Why I wrote an alternative masterplan for Newport, South Wales

The Wave, Newport. Image: author provided.

To some, Newport is just another post-industrial city facing hard times. The data will tell you that it has the highest proportion of empty shops in Wales and England. With economically-successful Bristol half an hour to the east and the cultural and political hub of Cardiff 20 minutes to the west, what chance does Newport have to rise?

I can understand that way of thinking: the challenges to the city are great in both number and scale.  Yet I see things very differently. Newport has a once in a generation opportunity to reinvent itself. The gateway city to Wales is very well connected by road and rail to the rest of the UK.

House prices, while rising fast, are still far lower than our neighbouring cities. While not quite keeping pace with demand, the rate of home building in Newport is the fastest in Wales. Much of this development is non-controversial due to the large brownfield sites being brought back into use. There has been an influx of people moving from the Bristol region to Newport because of the cost-of-living advantages.


In the short term, this creates a commuter economy. While not ideal, that is still good news for Newport: people who previously spent their money largely in Bristol, will now have greater disposable income and spend at least some of it in Newport and south east Wales.

When one takes a longer-term perspective, the benefits for Newport are even greater. If a young graduate is priced out of Bristol and sets up home in Newport, they will initially put up with the commute. But in time they might want to work closer to home. Newport has already made significant advances in creating a hub for data and software innovation. If a similar approach is taken across other sectors, then the environment which creates new business opportunities will encourage professionals to develop their careers in Newport.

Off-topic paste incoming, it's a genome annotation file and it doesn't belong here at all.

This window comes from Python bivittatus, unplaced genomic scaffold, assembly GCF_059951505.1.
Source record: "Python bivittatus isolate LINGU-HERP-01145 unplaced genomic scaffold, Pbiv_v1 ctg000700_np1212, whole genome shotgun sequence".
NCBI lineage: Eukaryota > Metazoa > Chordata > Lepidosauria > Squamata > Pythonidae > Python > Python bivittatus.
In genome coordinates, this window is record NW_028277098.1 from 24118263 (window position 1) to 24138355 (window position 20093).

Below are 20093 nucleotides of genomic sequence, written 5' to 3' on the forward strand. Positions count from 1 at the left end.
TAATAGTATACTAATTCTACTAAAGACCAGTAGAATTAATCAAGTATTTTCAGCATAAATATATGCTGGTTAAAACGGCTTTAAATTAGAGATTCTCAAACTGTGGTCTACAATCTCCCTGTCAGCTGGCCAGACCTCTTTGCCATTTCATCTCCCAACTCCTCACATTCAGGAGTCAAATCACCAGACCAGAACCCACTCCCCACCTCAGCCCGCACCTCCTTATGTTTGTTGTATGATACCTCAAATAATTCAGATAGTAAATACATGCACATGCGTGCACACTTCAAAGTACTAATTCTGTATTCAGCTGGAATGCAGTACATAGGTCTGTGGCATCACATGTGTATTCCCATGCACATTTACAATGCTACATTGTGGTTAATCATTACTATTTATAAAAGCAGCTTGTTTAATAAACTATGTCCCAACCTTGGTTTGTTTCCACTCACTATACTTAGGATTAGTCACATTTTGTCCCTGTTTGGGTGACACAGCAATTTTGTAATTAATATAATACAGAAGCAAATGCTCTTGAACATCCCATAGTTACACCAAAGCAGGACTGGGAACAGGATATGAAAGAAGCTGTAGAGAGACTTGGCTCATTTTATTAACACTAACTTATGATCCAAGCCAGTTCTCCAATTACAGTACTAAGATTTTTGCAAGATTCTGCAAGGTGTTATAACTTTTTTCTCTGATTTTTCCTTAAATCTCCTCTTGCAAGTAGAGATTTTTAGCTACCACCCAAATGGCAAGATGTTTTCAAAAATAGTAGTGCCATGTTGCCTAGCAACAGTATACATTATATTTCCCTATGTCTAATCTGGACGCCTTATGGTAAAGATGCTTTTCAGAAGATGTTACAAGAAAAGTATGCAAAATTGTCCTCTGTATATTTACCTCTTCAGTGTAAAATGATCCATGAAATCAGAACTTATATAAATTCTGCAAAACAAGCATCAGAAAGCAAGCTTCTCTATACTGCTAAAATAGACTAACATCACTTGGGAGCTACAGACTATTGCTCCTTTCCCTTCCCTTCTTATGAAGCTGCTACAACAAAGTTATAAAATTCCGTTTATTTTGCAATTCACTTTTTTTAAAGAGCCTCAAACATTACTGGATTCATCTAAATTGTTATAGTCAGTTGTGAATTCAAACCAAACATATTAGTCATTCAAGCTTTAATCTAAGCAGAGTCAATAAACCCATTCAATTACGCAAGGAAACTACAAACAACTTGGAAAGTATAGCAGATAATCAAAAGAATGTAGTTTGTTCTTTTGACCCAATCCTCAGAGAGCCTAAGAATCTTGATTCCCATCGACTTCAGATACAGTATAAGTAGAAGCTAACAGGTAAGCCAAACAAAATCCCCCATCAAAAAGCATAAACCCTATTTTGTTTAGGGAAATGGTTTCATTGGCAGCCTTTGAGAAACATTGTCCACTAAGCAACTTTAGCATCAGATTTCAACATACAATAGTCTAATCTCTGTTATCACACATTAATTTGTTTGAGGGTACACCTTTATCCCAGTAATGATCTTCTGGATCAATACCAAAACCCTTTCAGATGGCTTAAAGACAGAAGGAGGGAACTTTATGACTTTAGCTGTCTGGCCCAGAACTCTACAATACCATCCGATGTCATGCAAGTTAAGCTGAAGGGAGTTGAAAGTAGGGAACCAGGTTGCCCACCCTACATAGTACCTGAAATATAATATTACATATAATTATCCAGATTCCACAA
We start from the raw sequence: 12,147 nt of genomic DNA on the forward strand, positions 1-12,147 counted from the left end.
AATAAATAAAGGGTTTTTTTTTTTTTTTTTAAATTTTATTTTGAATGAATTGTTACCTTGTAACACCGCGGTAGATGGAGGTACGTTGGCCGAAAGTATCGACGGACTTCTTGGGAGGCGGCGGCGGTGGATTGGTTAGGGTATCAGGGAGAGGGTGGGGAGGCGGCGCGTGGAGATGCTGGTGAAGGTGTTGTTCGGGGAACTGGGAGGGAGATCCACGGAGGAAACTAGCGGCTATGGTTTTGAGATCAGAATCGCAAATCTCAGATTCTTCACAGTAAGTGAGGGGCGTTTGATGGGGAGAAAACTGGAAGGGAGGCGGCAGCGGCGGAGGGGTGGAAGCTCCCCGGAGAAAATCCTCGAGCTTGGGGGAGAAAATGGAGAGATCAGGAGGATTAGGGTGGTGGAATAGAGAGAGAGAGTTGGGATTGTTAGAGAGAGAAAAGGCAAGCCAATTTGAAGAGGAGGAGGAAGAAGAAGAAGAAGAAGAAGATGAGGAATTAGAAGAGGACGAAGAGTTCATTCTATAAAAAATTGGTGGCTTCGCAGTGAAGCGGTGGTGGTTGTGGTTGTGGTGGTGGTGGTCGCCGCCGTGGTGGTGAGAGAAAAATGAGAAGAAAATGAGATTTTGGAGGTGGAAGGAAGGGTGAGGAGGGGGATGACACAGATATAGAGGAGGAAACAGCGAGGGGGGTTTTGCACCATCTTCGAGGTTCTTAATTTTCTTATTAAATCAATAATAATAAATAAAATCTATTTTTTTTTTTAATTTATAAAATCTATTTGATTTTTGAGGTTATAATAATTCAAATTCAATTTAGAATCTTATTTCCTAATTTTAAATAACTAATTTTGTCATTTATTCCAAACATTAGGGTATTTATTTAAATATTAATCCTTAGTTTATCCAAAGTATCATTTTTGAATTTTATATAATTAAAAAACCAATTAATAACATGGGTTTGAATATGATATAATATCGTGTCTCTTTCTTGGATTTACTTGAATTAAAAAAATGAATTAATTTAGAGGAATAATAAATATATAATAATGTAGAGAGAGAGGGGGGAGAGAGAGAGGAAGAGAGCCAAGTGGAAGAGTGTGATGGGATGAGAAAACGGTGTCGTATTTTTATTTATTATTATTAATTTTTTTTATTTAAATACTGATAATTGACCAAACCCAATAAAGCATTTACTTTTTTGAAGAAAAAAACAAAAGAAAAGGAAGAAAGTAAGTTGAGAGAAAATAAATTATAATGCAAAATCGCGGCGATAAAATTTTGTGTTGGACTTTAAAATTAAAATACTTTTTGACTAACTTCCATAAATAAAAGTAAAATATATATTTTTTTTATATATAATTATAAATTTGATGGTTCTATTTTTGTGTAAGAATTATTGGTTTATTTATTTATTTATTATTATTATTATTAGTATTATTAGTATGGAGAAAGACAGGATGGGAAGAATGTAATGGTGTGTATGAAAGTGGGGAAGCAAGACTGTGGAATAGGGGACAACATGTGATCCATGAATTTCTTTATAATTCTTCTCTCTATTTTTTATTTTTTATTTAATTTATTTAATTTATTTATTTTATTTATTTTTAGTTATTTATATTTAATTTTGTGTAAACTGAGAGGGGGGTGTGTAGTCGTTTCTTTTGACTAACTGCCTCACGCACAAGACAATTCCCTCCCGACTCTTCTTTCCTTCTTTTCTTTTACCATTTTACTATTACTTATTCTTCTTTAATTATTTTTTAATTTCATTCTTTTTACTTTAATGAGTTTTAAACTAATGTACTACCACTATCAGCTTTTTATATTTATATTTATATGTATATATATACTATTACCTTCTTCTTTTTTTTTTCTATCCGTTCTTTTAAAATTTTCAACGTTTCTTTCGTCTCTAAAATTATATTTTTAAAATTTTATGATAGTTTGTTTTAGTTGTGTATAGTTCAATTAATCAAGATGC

The alternative Masterplan, which was written as a constructive response to Newport City Council’s own proposals, calls for a challenge to the approach of simply maintaining the current impetus. Cities rise and fall over time: but to rise requires both the market conditions and the policy to harness them.

Friars Walk. Image: author provided.

Currently, a relatively affluent periphery is developing around Newport, but the city centre continues to be under great pressure. While changing shopping habits have affected every city, Newport is particularly badly hit because it has a relatively large retail footprint for its population size. The creation of a retail/social experience hub around the three-year-old Friars Walk development, connected to the railway station, is a good way to inject greater vibrancy into the city centre. Where that releases former retail space, new homes and office space can be created which will further increase footfall in the city centre.

We also need to look at how people move around the city. Newport is set to gain some welcome benefits from the South Wales Metro project, with a new rail link re-connecting the Ebbw Vale line to Newport’s main station, and local stations proposed for Caerleon and Llanwern. However, these will not have the same transformative effect as the Metro proposals in Cardiff or Rhondda Cynon Taff. I support the Metro, but I don’t want the economic gulf between Cardiff and Newport to be exacerbated.

The logistics of the Great Western mainline and Newport’s relatively low population make rail-based solutions difficult to deliver. So my report calls for a whole-hearted adoption of Bus Rapid Transit. BRT suffers an image problem because it lacks the glamour of trams – and until someone sees it up and running, their only reference point is the traditional bus service. Newport should aim for an exemplar to demonstrate how a metro-style network can be created using BRT.

The murals in Newport Civic Centre. Image: author provided.

Currently, Newport is generally viewed as Wales’s third city. It is also the third largest city of the Severn Region, although perhaps without the profile of fourth-placed Bath.

However, the advantages this post-industrial city has over others with similar economic and social challenges are significant. It is the central city of the Severn Region. We tend to ‘gold-plate’ the Wales/England political border, but in a practical sense Newport is on the doorstep of high-salary, low-unemployment Bristol and affluent Gloucestershire. It is less than two hours from London by train. And we are less than one hour from two international airports and eight universities, two of them Russell Group.